Opal Luna Saturnine's attempt at rigging the game against Krakoa runs into a little bit of bedroom trouble.
This issue was considerably better than the entire previous series. This is possibly due to the fact that it was a tie-in story, so the framework for what was to come was laid down by someone other than Tini Howard. It was deeply enjoyable to see the Braddock siblings interacting in a way that felt more natural to them as a family.
Indeed, the dialogue in this issue was far superior to what’s come before in this series. The characters actually sounded like themselves (‘faffing’ was good; ‘gone pear shaped’ was not. The former sounded like something a British person would actually say. The latter was almost like an American’s expectation. Which was odd) and they interacted in a manner consistent with their history.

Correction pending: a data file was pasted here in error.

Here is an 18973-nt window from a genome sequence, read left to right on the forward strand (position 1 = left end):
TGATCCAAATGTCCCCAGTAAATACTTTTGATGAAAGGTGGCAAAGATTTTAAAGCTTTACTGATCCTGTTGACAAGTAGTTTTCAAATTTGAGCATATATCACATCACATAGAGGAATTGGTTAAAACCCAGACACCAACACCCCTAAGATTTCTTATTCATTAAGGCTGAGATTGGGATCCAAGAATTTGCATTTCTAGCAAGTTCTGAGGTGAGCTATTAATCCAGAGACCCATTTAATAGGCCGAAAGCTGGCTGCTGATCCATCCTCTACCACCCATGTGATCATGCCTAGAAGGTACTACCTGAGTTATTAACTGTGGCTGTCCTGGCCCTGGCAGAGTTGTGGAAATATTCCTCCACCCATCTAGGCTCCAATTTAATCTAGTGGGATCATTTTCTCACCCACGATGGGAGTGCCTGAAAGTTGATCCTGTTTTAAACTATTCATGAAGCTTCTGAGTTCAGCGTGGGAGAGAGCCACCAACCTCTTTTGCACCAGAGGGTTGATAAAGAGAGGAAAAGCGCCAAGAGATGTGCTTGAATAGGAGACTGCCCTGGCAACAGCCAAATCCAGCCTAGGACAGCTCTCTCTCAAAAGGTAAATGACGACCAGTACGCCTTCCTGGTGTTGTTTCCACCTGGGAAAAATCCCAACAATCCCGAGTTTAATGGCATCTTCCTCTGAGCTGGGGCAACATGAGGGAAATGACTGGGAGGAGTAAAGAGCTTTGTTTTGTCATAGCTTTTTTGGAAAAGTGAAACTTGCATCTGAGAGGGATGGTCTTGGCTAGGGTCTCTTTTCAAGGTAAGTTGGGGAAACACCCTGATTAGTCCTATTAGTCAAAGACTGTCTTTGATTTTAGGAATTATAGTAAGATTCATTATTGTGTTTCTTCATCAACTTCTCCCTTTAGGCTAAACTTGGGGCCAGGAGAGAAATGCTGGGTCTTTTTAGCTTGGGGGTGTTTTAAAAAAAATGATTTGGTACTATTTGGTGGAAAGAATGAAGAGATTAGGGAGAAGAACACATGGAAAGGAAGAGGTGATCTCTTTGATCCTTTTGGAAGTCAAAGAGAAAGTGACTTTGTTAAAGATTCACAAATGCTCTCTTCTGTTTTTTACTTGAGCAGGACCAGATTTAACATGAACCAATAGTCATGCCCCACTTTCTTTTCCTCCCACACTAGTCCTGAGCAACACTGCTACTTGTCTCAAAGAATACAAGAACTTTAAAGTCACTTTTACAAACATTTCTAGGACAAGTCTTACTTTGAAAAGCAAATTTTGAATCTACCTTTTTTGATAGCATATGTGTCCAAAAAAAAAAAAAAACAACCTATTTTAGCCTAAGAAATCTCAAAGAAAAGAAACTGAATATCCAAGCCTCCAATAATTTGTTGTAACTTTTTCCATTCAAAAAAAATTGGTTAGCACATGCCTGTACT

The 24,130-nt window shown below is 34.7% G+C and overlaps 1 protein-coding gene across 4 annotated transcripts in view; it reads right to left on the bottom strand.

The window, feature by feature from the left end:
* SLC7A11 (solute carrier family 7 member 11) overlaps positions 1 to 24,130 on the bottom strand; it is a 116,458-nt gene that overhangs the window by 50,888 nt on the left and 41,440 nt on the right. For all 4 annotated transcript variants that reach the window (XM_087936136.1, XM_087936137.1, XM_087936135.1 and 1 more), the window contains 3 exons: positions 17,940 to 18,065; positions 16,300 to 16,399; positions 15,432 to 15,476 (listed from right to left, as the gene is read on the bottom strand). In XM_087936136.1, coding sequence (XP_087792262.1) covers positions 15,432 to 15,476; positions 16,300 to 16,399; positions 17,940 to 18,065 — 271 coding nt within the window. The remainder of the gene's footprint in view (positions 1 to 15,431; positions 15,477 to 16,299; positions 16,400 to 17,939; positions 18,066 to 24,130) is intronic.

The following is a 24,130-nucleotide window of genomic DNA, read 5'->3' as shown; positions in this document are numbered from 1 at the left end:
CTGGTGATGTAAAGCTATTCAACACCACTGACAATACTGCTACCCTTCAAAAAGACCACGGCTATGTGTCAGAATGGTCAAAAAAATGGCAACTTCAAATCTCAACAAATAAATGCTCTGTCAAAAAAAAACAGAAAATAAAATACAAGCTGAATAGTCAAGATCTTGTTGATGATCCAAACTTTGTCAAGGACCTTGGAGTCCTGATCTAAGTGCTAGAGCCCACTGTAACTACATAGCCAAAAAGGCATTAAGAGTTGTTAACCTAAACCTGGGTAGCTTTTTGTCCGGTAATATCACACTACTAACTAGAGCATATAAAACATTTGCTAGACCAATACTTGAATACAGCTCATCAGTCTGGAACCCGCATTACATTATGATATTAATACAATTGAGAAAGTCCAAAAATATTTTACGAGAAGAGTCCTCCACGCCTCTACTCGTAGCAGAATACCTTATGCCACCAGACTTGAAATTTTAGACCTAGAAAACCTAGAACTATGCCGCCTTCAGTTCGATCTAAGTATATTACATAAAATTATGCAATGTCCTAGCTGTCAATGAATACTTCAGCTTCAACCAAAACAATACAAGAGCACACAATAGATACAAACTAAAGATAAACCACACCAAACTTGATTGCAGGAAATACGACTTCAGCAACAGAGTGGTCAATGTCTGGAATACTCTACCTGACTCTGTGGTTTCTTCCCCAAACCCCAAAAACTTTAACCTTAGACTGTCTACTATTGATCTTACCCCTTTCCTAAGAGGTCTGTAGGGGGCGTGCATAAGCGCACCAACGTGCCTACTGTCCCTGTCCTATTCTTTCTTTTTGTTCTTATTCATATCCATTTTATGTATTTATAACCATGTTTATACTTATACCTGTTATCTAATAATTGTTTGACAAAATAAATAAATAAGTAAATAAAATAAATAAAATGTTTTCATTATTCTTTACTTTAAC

It was wonderful to see Betsy explicitly dealing with the after effects of inhabiting a body (specifically an appropriated Asian body) and the fact that her propensity for ‘clinging to the shadows’ has led to some internal conflict for her.
Brian’s ruse with Saturnine was very in character for him. It was refreshing to see a little bit of foxiness. And it’s good to know that Betsy will be maintaining her mantle for at least a little bit longer.
R.B Silva’s art was splendid, this time around. I haven’t been a fan in the past (I don’t like it when every woman looks exactly the same) but there was some real expression on Betsy, here, and his knack for landscape and background was really special. He’s won me over.
All in all, this was a good story, and unlike other entries in X of Swords, this story served a purpose.
It’s well worth picking up.
Lush art and a sharp-edged story: what more do you want?
Excalibur #13: Chutes and Ladders
Writing - 8.5/108.5/10
Storyline - 9/109/10
Art - 9/109/10
Color - 9/109/10
Cover Art - 8.5/108.5/10
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